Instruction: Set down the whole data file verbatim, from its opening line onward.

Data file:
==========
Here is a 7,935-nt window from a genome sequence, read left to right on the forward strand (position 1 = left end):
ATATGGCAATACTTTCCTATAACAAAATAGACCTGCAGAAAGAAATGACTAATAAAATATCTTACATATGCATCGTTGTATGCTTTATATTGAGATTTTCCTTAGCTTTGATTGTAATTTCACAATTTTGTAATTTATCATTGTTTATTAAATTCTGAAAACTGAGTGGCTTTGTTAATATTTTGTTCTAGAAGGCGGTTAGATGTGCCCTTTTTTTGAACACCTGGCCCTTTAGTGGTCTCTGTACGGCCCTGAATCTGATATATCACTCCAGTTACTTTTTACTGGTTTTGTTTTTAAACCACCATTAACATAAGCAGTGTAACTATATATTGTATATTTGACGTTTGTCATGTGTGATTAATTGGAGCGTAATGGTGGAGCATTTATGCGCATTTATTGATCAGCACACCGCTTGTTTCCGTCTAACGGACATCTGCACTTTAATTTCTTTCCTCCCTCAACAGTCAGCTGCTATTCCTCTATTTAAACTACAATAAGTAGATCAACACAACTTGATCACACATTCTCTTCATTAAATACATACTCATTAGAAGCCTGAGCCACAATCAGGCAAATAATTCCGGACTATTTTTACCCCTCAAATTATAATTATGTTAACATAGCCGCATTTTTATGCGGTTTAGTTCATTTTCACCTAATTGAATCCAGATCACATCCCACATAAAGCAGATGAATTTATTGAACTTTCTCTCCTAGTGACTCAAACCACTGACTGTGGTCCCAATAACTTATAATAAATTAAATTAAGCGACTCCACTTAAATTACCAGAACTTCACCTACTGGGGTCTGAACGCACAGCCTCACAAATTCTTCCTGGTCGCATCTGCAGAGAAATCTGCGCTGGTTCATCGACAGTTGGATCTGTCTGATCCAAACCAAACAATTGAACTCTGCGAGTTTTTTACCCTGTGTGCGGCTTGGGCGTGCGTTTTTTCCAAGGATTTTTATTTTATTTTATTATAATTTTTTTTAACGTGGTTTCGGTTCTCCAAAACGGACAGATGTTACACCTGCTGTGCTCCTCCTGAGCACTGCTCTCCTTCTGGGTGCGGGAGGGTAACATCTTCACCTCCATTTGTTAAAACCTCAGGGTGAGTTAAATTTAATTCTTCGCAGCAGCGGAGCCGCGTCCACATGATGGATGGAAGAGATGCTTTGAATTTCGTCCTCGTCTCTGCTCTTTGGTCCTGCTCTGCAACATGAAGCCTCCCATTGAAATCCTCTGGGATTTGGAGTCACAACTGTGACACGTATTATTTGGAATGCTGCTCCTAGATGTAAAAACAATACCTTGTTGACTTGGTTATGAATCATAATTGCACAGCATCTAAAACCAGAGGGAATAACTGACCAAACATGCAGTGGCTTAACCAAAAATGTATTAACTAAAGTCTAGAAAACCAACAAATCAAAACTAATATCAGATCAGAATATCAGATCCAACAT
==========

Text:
Here is a 7,935-nt window from a genome sequence, read left to right on the forward strand (position 1 = left end):
ATATGGCAATACTTTCCTATAACAAAATAGACCTGCAGAAAGAAATGACTAATAAAATATCTTACATATGCATCGTTGTATGCTTTATATTGAGATTTTCCTTAGCTTTGATTGTAATTTCACAATTTTGTAATTTATCATTGTTTATTAAATTCTGAAAACTGAGTGGCTTTGTTAATATTTTGTTCTAGAAGGCGGTTAGATGTGCCCTTTTTTTGAACACCTGGCCCTTTAGTGGTCTCTGTACGGCCCTGAATCTGATATATCACTCCAGTTACTTTTTACTGGTTTTGTTTTTAAACCACCATTAACATAAGCAGTGTAACTATATATTGTATATTTGACGTTTGTCATGTGTGATTAATTGGAGCGTAATGGTGGAGCATTTATGCGCATTTATTGATCAGCACACCGCTTGTTTCCGTCTAACGGACATCTGCACTTTAATTTCTTTCCTCCCTCAACAGTCAGCTGCTATTCCTCTATTTAAACTACAATAAGTAGATCAACACAACTTGATCACACATTCTCTTCATTAAATACATACTCATTAGAAGCCTGAGCCACAATCAGGCAAATAATTCCGGACTATTTTTACCCCTCAAATTATAATTATGTTAACATAGCCGCATTTTTATGCGGTTTAGTTCATTTTCACCTAATTGAATCCAGATCACATCCCACATAAAGCAGATGAATTTATTGAACTTTCTCTCCTAGTGACTCAAACCACTGACTGTGGTCCCAATAACTTATAATAAATTAAATTAAGCGACTCCACTTAAATTACCAGAACTTCACCTACTGGGGTCTGAACGCACAGCCTCACAAATTCTTCCTGGTCGCATCTGCAGAGAAATCTGCGCTGGTTCATCGACAGTTGGATCTGTCTGATCCAAACCAAACAATTGAACTCTGCGAGTTTTTTACCCTGTGTGCGGCTTGGGCGTGCGTTTTTTCCAAGGATTTTTATTTTATTTTATTATAATTTTTTTTAACGTGGTTTCGGTTCTCCAAAACGGACAGATGTTACACCTGCTGTGCTCCTCCTGAGCACTGCTCTCCTTCTGGGTGCGGGAGGGTAACATCTTCACCTCCATTTGTTAAAACCTCAGGGTGAGTTAAATTTAATTCTTCGCAGCAGCGGAGCCGCGTCCACATGATGGATGGAAGAGATGCTTTGAATTTCGTCCTCGTCTCTGCTCTTTGGTCCTGCTCTGCAACATGAAGCCTCCCATTGAAATCCTCTGGGATTTGGAGTCACAACTGTGACACGTATTATTTGGAATGCTGCTCCTAGATGTAAAAACAATACCTTGTTGACTTGGTTATGAATCATAATTGCACAGCATCTAAAACCAGAGGGAATAACTGACCAAACATGCAGTGGCTTAACCAAAAATGTATTAACTAAAGTCTAGAAAACCAACAAATCAAAACTAATATCAGATCAGAATATCAGATCCAACAT